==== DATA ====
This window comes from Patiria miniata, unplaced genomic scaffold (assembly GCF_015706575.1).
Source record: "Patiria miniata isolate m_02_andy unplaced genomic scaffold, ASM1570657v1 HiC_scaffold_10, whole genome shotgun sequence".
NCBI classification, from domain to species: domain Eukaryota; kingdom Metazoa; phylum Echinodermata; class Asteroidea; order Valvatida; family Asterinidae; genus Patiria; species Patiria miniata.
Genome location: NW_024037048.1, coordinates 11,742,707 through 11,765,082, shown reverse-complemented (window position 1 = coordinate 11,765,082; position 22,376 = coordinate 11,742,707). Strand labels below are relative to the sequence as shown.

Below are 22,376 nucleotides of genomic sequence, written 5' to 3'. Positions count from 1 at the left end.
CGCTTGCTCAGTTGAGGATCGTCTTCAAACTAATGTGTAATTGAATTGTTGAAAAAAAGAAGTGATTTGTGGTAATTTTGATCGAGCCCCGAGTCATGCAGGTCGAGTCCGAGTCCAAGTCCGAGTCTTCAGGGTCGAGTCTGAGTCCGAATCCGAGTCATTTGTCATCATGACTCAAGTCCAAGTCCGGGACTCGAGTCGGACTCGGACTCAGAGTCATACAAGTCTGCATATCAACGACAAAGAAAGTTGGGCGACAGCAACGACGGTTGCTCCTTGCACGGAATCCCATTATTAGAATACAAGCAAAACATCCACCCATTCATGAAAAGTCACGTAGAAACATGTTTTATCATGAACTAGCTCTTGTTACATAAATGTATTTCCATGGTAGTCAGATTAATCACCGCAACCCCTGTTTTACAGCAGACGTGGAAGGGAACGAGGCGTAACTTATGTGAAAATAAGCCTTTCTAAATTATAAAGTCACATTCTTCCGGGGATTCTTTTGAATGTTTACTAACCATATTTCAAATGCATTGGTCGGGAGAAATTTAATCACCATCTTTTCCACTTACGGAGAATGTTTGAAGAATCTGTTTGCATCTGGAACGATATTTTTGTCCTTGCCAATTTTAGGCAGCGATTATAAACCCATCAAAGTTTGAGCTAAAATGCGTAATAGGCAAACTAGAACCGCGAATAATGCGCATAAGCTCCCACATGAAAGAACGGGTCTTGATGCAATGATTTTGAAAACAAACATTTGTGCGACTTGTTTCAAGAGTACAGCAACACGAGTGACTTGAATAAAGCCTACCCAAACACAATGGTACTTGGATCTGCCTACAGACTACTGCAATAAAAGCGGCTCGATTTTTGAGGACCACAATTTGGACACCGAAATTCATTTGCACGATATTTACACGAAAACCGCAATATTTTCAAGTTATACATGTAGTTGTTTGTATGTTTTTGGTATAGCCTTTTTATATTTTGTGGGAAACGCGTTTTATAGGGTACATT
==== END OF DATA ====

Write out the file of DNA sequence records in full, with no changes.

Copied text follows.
This window comes from Patiria miniata, unplaced genomic scaffold (assembly GCF_015706575.1).
Source record: "Patiria miniata isolate m_02_andy unplaced genomic scaffold, ASM1570657v1 HiC_scaffold_10, whole genome shotgun sequence".
NCBI classification, from domain to species: domain Eukaryota; kingdom Metazoa; phylum Echinodermata; class Asteroidea; order Valvatida; family Asterinidae; genus Patiria; species Patiria miniata.
Genome location: NW_024037048.1, coordinates 11,742,707 through 11,765,082, shown reverse-complemented (window position 1 = coordinate 11,765,082; position 22,376 = coordinate 11,742,707). Strand labels below are relative to the sequence as shown.

Below are 22,376 nucleotides of genomic sequence, written 5' to 3'. Positions count from 1 at the left end.
CGCTTGCTCAGTTGAGGATCGTCTTCAAACTAATGTGTAATTGAATTGTTGAAAAAAAGAAGTGATTTGTGGTAATTTTGATCGAGCCCCGAGTCATGCAGGTCGAGTCCGAGTCCAAGTCCGAGTCTTCAGGGTCGAGTCTGAGTCCGAATCCGAGTCATTTGTCATCATGACTCAAGTCCAAGTCCGGGACTCGAGTCGGACTCGGACTCAGAGTCATACAAGTCTGCATATCAACGACAAAGAAAGTTGGGCGACAGCAACGACGGTTGCTCCTTGCACGGAATCCCATTATTAGAATACAAGCAAAACATCCACCCATTCATGAAAAGTCACGTAGAAACATGTTTTATCATGAACTAGCTCTTGTTACATAAATGTATTTCCATGGTAGTCAGATTAATCACCGCAACCCCTGTTTTACAGCAGACGTGGAAGGGAACGAGGCGTAACTTATGTGAAAATAAGCCTTTCTAAATTATAAAGTCACATTCTTCCGGGGATTCTTTTGAATGTTTACTAACCATATTTCAAATGCATTGGTCGGGAGAAATTTAATCACCATCTTTTCCACTTACGGAGAATGTTTGAAGAATCTGTTTGCATCTGGAACGATATTTTTGTCCTTGCCAATTTTAGGCAGCGATTATAAACCCATCAAAGTTTGAGCTAAAATGCGTAATAGGCAAACTAGAACCGCGAATAATGCGCATAAGCTCCCACATGAAAGAACGGGTCTTGATGCAATGATTTTGAAAACAAACATTTGTGCGACTTGTTTCAAGAGTACAGCAACACGAGTGACTTGAATAAAGCCTACCCAAACACAATGGTACTTGGATCTGCCTACAGACTACTGCAATAAAAGCGGCTCGATTTTTGAGGACCACAATTTGGACACCGAAATTCATTTGCACGATATTTACACGAAAACCGCAATATTTTCAAGTTATACATGTAGTTGTTTGTATGTTTTTGGTATAGCCTTTTTATATTTTGTGGGAAACGCGTTTTATAGGGTACATT